The Information Poor

& the Information Don't Care

Small Libraries and the Digital Divide

Jessamyn West


The Digital Divide Contains Multitudes

People don't use computers for many reasons, we have the information poor and the information don't care in Vermont.
informational table

source: Vermont Telecommunications plan

Who Are These People?

Yes, that line near the bottom says "never heard of."
[informational table]

source: Vermont Telecommunications plan

And Where Do They Live?

source: Vermont Telecommunications plan

And It's Not Just Vermont

The Pew Digital Divisions survey splits users into three loose categories: source: Pew Digital Divisions report

What do we know about the "truly disconnected"?

The question was "Do you use the Internet at least occasionally" and "Do you send or receive email at least occasionally?"
source: Pew Digital Divisions report

What else do we know about the "truly disconnected"?

We don't see some of these same division with cell phone usage. Why?
source: Pew Digital Divisions report

A Few Anecdotes

How was life at the 3rd largest library in the state? Who do we have for leaders? DoL, Microsoft, local wifi initiatives, education folks?

What Does This Have to Do With Politics?

I work with and for the public. I can use public resources to address various sociopolitical concerns, if I decide to. Such as... What about less obvious, or more nuanced examples? it's all about choices, and choosing FOR one thing often means choosing AGAINST something else.... like the internet being the world's biggest library.... overt rules and decisions often create unforseen and unintended consequences. I'll talk about a few of them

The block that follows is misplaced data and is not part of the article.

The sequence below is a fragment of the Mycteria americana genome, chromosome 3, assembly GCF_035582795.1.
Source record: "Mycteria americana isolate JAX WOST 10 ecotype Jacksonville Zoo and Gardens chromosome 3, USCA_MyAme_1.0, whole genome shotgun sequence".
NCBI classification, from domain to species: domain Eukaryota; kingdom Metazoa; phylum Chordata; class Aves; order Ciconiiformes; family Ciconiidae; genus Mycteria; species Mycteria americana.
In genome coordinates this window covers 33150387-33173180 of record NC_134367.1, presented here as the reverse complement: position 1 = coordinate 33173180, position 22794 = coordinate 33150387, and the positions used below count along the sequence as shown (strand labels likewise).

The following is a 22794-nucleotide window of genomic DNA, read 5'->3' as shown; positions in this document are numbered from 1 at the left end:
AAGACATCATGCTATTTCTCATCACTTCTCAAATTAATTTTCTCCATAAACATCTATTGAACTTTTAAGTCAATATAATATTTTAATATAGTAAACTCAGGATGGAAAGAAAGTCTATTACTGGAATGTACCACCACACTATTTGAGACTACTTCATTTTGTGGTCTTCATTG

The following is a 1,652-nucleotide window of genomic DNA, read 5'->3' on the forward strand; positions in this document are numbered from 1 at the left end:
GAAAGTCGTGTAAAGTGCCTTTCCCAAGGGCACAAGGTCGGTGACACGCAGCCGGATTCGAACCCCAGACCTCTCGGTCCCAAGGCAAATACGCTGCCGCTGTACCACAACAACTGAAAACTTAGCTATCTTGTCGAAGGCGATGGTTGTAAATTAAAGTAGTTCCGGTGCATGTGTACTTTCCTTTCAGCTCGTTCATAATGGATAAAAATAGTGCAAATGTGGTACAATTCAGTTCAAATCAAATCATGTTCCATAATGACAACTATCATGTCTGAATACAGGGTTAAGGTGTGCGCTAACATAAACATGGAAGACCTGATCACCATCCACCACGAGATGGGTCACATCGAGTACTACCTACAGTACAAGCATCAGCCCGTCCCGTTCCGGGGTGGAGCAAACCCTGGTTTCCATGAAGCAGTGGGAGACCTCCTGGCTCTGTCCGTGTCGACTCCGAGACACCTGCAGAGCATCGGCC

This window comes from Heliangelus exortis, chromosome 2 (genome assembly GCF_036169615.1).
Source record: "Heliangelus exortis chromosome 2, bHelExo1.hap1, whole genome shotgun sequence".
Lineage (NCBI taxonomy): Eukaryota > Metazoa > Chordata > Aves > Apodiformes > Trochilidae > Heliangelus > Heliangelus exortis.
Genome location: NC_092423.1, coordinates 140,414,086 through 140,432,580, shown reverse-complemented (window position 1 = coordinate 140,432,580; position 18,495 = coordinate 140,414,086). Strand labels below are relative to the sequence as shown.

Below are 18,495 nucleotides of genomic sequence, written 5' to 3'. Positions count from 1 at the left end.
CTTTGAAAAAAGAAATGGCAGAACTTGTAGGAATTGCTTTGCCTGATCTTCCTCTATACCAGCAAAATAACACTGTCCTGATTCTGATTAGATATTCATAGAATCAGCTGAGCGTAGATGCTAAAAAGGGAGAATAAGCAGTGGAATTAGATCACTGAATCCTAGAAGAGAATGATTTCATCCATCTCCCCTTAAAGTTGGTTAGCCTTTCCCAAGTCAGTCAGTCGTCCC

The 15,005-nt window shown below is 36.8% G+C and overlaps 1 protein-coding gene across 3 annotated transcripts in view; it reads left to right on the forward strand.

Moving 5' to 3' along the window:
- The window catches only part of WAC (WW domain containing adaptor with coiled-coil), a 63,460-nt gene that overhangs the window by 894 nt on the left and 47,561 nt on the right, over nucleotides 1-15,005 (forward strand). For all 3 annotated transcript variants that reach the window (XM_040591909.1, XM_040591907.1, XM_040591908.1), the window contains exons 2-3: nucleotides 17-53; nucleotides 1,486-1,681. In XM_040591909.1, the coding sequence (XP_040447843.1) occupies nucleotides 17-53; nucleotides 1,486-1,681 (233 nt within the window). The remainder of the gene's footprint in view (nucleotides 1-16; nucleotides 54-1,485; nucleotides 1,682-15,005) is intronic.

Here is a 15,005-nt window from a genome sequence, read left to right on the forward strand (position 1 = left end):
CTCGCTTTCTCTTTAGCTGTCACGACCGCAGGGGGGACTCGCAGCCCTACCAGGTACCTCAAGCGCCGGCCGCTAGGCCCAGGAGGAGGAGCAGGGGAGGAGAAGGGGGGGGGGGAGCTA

Choices & Unintended Consequences

When you are in a small community of truly disconnected folks, the decisions you make for the library computing environment are the decisions you make for their computer use, and their computer understanding.
relationship map

Watch what the vendor says & know what to ask them. professional ethics, you have divergent goals So? careful planning, current awareness of new technologies & NETWORKING. Learn the vocab so you can speak effectively to vendors: XML, blogs, RSS, APIs, &c.

Public Access Computing

choices & unintended consequences? So? Planning will ease the pain, but there will always be some bugs. Be bold, have mechanisms for feedback.

User Interface Design

choices & unintended consequences? So? customize it, open source systems [Koha] and in-house techs,

Filtering, USA PATRIOT

choices & unintended consequences? So? Peacefire, further reading, links about the US/CIPA situation, open source filtering

Laws: Copyright

choices & unintended consequences? So? How comfortable are you being a test case?

CreativeCommons, stay informed [ALIA example] and inform others, a pro-active response beats waiting for the knock on the door


You cannot make people do what you want, and you cannot make them desire what you want them to desire.

You need to advocate for people without access or knowledge as their representative not the vendors' representative, and not as a visitor from the brave new techno-shiny world.

This means not just education, not just experience, but also patience and a lot of empathy.

"I don't know what it will be like to have books from our libraries injected into our culture again, but I'd like to see it"

« credits »

Jessamyn West is the editor of the weblog and the co-editor of Revolting Librarians Redux. She works as a community technology mentor with people and libraries in Central Vermont. Her latest writing about technology appears Searcher Magazine. Her latest writing about midget wrestling appears in Wikipedia. IM her at iamthebestartist.

This presentation was created in HTML using CSS. There was no PowerPoint involved in this presentation except as a nagging bad example. The layout and stylesheet are available to borrow via a share and share alike creative commons license. See source code for details.

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